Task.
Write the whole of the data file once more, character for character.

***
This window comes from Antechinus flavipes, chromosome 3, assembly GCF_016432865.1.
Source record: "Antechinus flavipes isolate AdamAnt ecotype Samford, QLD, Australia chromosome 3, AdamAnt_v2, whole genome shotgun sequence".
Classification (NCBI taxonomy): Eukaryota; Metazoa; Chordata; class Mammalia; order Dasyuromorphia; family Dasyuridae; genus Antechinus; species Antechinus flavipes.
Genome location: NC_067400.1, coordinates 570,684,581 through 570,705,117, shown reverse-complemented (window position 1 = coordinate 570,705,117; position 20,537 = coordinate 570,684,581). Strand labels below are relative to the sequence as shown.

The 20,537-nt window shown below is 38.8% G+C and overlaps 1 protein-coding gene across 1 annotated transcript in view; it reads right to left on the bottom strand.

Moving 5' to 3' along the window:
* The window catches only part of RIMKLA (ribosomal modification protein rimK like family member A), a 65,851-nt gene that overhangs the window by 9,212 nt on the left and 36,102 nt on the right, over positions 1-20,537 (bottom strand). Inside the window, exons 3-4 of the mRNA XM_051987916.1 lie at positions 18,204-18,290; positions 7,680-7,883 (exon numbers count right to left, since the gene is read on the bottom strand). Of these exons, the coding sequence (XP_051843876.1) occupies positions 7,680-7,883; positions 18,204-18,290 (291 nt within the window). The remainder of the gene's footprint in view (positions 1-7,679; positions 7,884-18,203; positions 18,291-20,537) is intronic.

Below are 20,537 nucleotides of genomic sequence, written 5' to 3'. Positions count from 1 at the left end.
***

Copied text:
This window comes from Antechinus flavipes, chromosome 3, assembly GCF_016432865.1.
Source record: "Antechinus flavipes isolate AdamAnt ecotype Samford, QLD, Australia chromosome 3, AdamAnt_v2, whole genome shotgun sequence".
Classification (NCBI taxonomy): Eukaryota; Metazoa; Chordata; class Mammalia; order Dasyuromorphia; family Dasyuridae; genus Antechinus; species Antechinus flavipes.
Genome location: NC_067400.1, coordinates 570,684,581 through 570,705,117, shown reverse-complemented (window position 1 = coordinate 570,705,117; position 20,537 = coordinate 570,684,581). Strand labels below are relative to the sequence as shown.

The 20,537-nt window shown below is 38.8% G+C and overlaps 1 protein-coding gene across 1 annotated transcript in view; it reads right to left on the bottom strand.

Moving 5' to 3' along the window:
* The window catches only part of RIMKLA (ribosomal modification protein rimK like family member A), a 65,851-nt gene that overhangs the window by 9,212 nt on the left and 36,102 nt on the right, over positions 1-20,537 (bottom strand). Inside the window, exons 3-4 of the mRNA XM_051987916.1 lie at positions 18,204-18,290; positions 7,680-7,883 (exon numbers count right to left, since the gene is read on the bottom strand). Of these exons, the coding sequence (XP_051843876.1) occupies positions 7,680-7,883; positions 18,204-18,290 (291 nt within the window). The remainder of the gene's footprint in view (positions 1-7,679; positions 7,884-18,203; positions 18,291-20,537) is intronic.

Below are 20,537 nucleotides of genomic sequence, written 5' to 3'. Positions count from 1 at the left end.